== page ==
From the observation deck of the 110-foot-high granite pavilion, Rice pointed out a view of the Peach Orchard, behind which the Union soldiers took position until falling prey to Confederate fire.
He then led the group down a winding road, shaded by an umbrella of trees and bordered with sculptures erected in honor of the fighting regiments: a sleeping dog, a cross, a drum, a fallen man.
The cyclers rode through the Wheatfield, which absorbed the blood of fallen soldiers, and to Devil’s Den, a cluster of boulders and a site along the Union’s path away from the advancing Confederates.
The bike tour then continued up a
127-foot hill to the peak of Little Round Top. Union soldiers ran up the long, steep slope to position themselves for defense, but Gettysbike’s website warns that some riders might prefer to walk their bikes up the incline.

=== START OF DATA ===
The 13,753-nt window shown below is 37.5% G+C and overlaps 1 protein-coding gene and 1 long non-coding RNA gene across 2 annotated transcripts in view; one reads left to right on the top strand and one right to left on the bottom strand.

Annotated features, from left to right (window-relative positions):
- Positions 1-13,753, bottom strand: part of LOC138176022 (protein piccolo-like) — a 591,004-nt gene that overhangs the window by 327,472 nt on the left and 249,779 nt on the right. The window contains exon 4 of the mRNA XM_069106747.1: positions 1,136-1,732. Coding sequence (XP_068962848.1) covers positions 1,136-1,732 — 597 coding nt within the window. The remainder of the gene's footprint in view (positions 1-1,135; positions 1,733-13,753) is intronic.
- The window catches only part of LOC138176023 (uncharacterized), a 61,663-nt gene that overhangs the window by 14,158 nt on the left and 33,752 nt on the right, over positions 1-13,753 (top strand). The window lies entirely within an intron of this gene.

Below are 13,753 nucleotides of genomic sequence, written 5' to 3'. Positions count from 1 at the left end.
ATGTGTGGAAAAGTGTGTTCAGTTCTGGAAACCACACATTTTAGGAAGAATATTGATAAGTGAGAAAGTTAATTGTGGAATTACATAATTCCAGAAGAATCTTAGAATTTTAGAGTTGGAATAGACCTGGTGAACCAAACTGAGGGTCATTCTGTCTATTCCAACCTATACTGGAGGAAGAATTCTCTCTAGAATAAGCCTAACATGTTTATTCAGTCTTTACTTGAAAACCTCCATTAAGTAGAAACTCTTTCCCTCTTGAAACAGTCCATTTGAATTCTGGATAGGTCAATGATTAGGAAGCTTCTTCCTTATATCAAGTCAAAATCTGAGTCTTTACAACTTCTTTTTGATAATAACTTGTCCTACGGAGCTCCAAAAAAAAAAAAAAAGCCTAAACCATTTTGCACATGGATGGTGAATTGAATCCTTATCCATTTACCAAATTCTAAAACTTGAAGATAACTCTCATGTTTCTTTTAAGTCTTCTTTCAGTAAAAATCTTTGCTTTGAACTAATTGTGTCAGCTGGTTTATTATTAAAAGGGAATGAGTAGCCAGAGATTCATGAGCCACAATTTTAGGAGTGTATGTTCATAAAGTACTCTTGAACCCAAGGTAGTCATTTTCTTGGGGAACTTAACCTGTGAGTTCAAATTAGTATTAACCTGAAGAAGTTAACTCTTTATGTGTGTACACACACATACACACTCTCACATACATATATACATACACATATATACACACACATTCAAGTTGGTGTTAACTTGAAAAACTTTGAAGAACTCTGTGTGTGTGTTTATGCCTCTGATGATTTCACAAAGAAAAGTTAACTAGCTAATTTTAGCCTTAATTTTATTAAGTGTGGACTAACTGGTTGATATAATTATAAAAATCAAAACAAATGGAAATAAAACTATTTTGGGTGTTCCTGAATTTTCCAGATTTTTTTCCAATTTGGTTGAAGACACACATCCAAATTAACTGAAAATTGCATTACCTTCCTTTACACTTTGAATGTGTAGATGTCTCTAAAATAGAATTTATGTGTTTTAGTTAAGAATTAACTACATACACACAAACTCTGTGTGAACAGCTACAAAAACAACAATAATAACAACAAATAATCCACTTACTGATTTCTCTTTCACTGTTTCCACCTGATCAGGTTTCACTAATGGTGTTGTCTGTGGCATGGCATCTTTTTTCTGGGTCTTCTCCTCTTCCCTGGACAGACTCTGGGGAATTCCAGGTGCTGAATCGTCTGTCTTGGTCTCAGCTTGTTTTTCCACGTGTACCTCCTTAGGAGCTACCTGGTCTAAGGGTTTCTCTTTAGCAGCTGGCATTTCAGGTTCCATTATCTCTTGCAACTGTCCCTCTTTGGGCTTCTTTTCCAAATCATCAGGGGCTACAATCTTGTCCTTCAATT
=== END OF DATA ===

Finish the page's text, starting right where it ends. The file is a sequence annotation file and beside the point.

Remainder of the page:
From the vantage of Little Round Top, riders could gaze down on open fields that resemble the farm landscape of the late 1860s, as well as a backdrop of rolling hills. Cannons — many of them authentic — dot the land.
The last stop was Cemetery Ridge, where the final surge occurred. Commonly known as Pickett’s Charge, it was at this point that the Union soldiers drove back the advancing Confederate Army with severe casualties. The next day, July 4, Lee began withdrawing, ending the battle.
In the frenzy of the fight, the Union soldiers piled rocks on an existing low wall of stones to keep the rebels at bay. A portion of that stone wall remains, and the cyclists dismounted to walk over and touch a piece of history.